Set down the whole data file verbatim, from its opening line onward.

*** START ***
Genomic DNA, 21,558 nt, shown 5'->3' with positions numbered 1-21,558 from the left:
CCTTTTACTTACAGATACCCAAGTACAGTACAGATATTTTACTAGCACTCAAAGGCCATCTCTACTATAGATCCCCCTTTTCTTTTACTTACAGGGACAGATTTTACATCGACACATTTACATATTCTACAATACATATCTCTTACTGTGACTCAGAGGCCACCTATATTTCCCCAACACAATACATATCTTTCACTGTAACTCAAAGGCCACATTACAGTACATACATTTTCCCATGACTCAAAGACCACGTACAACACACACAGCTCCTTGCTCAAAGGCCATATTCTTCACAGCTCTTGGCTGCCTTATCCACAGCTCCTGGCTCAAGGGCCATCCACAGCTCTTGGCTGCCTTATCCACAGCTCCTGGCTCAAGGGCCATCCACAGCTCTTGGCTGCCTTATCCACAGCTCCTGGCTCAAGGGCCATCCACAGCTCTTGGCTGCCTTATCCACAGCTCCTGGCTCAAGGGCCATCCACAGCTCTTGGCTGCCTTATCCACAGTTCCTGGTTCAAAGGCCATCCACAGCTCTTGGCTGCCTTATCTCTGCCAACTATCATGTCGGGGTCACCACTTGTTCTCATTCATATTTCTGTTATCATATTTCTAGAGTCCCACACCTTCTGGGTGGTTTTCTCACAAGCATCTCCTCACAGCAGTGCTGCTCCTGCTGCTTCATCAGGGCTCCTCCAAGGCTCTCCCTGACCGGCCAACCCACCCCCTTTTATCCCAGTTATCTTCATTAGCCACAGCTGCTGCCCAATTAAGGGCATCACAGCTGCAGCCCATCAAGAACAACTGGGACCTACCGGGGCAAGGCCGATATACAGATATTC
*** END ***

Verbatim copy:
Genomic DNA, 21,558 nt, shown 5'->3' with positions numbered 1-21,558 from the left:
CCTTTTACTTACAGATACCCAAGTACAGTACAGATATTTTACTAGCACTCAAAGGCCATCTCTACTATAGATCCCCCTTTTCTTTTACTTACAGGGACAGATTTTACATCGACACATTTACATATTCTACAATACATATCTCTTACTGTGACTCAGAGGCCACCTATATTTCCCCAACACAATACATATCTTTCACTGTAACTCAAAGGCCACATTACAGTACATACATTTTCCCATGACTCAAAGACCACGTACAACACACACAGCTCCTTGCTCAAAGGCCATATTCTTCACAGCTCTTGGCTGCCTTATCCACAGCTCCTGGCTCAAGGGCCATCCACAGCTCTTGGCTGCCTTATCCACAGCTCCTGGCTCAAGGGCCATCCACAGCTCTTGGCTGCCTTATCCACAGCTCCTGGCTCAAGGGCCATCCACAGCTCTTGGCTGCCTTATCCACAGCTCCTGGCTCAAGGGCCATCCACAGCTCTTGGCTGCCTTATCCACAGTTCCTGGTTCAAAGGCCATCCACAGCTCTTGGCTGCCTTATCTCTGCCAACTATCATGTCGGGGTCACCACTTGTTCTCATTCATATTTCTGTTATCATATTTCTAGAGTCCCACACCTTCTGGGTGGTTTTCTCACAAGCATCTCCTCACAGCAGTGCTGCTCCTGCTGCTTCATCAGGGCTCCTCCAAGGCTCTCCCTGACCGGCCAACCCACCCCCTTTTATCCCAGTTATCTTCATTAGCCACAGCTGCTGCCCAATTAAGGGCATCACAGCTGCAGCCCATCAAGAACAACTGGGACCTACCGGGGCAAGGCCGATATACAGATATTC